Wills are highly sensitive probate documents that determine how a person’s assets will be distributed after his or her death. The person making the will is called a “testator” if male and a “testatrix” if female.
Some states advise novice notaries against notarizing wills unless those notaries are knowledgeable about the practice. Many notaries who encounter wills do so within the capacity of their occupation, for instance as a legal assistant or an employee of a law firm that handles wills and other estate-planning documents. Such wills are drafted by attorneys with specific instructions and pre-printed notarial certificates for the notary to complete.
Problems can arise when a client presents a notary with a self-prepared will and the client depends on the notary to determine the appropriate notarial certificate. In such cases, a savvy notary should decline to perform the notarial act and advise the person to contact an attorney for advice. You might also suggest that investing in a good attorney will prevent problems down the road with contested wills or wills thrown out in probate court due to sloppy execution procedures.
Laws regarding the proper execution of wills vary greatly from state to state. In states such as New York and North Carolina, a will does not have to be notarized to be accepted for probate in the courts. However, attorneys in those states recommend drafting “self-proving wills” to speed up the probate. A “self-proving will” is one in which the testator and the disinterested witnesses swear, in an affidavit in front of a notary, that the testator is fully aware of what is being signed and that the disinterested witnesses witnessed the testator sign the will. In these states, the court will accept “self-proving wills” without contacting the witnesses who witnessed the testator sign the will. In the absence of a self-proving will, it will be necessary to track down the original witnesses to “prove” he or she witnessed the signing of the will, which can be difficult and time consuming for the heirs.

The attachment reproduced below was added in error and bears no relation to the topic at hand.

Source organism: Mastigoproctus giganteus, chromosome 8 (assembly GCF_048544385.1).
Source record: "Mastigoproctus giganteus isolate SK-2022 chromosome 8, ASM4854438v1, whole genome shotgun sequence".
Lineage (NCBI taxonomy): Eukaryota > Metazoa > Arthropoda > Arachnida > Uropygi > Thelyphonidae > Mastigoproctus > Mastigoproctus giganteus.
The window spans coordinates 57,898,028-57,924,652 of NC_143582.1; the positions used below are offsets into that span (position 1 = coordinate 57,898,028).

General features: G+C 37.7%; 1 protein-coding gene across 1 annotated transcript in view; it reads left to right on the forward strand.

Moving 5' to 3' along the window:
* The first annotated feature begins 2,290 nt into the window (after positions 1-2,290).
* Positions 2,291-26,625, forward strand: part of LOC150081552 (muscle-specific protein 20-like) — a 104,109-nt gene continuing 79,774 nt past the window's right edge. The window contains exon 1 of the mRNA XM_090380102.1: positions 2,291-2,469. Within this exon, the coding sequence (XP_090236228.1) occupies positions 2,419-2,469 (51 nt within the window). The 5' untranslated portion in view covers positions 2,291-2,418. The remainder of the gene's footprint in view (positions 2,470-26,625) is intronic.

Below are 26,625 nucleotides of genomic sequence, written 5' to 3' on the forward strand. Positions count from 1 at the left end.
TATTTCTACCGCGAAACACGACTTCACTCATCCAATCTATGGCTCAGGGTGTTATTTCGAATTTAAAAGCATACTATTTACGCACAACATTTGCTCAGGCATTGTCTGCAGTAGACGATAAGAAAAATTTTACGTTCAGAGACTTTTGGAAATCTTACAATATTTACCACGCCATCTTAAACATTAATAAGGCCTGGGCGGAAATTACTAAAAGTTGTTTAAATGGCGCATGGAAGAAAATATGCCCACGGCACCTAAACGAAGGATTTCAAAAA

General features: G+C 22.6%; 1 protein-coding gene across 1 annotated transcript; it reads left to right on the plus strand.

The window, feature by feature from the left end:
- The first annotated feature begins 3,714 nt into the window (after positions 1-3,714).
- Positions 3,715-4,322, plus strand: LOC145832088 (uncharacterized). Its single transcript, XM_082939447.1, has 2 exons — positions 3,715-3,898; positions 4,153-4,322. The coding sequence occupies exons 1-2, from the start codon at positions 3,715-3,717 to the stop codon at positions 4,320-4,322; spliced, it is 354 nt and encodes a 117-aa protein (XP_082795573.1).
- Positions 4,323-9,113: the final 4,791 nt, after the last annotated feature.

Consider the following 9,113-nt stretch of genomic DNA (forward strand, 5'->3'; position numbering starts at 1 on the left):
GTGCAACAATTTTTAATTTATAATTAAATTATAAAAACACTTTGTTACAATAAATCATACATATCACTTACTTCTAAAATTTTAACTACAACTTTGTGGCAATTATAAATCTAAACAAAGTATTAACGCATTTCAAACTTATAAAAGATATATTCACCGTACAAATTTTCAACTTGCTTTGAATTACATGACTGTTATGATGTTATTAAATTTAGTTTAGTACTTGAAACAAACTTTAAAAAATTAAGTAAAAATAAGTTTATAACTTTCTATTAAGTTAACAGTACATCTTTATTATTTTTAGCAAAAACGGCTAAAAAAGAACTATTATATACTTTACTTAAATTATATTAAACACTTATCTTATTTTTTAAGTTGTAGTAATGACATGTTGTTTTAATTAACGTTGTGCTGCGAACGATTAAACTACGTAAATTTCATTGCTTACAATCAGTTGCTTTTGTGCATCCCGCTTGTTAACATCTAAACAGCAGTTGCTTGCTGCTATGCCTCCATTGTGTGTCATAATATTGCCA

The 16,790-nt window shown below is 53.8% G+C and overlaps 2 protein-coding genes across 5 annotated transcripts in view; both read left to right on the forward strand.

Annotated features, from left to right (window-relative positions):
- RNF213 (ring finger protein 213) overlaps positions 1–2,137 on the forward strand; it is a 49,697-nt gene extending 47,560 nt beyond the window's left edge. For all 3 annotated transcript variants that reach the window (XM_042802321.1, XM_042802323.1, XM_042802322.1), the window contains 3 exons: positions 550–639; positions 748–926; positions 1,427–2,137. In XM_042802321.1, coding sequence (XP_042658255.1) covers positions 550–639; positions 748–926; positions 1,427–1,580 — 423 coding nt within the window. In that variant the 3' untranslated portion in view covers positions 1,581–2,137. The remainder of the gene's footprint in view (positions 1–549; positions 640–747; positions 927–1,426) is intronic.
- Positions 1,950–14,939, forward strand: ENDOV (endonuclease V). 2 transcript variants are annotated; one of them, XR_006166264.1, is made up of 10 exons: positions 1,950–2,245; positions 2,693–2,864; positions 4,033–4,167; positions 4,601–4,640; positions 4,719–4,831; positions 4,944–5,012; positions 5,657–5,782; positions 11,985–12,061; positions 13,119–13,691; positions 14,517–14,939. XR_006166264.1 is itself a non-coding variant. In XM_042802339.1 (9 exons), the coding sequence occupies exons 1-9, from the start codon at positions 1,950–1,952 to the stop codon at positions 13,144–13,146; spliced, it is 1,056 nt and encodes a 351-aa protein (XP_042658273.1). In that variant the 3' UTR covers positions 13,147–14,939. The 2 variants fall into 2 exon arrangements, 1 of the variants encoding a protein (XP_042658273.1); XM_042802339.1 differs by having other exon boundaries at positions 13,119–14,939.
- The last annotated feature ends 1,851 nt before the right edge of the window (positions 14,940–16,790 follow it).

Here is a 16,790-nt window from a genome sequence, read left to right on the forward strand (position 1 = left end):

In California, a will only needs the signatures of two disinterested witnesses who witness the testator sign the will and does not need to be notarized in order to be valid. In some states, such as Texas, a holographic will (written entirely in the testator’s own handwriting) is considered valid. It would be prudent, therefore, for the notary in those states to make it a practice to refuse to notarize hand-written wills and to refer clients with those requests to an attorney.
In conclusion, notaries should exercise caution when notarizing wills. Because of a lack of understanding and diligence, an improperly drafted will that is notarized can be declared null. If you are not comfortable with notarizing a will, you should not proceed. If you have questions, politely ask the client for the name, address, and phone number of the lawyer who drafted the will.
One last note: always follow the steps for proper notarization when performing notarial acts by requesting the physical presence of the signer, properly identifying the signer, and ensuring that the signer is competent and fully understands what is being signed. .
The American Association of Notaries seeks to provide timely articles for notaries to assist them with information and ideas for managing their notary businesses, enhancing their notary educations, and securing their notary supplies. Information in this article is not intended as legal advice. We are not attorneys. We do not pretend to be attorneys. Though we will sometimes provide information regarding federal laws and statutes and the laws and statutes of each state, we have gathered the information from a variety of sources. We do not warrant the information gathered from those sources. It is your responsibility to know the appropriate laws governing your state. Notaries are advised to seek the advice of an attorney in their state if they have legal questions about how to notarize a Last Will and Testament. Please feel free to email us at firstname.lastname@example.org.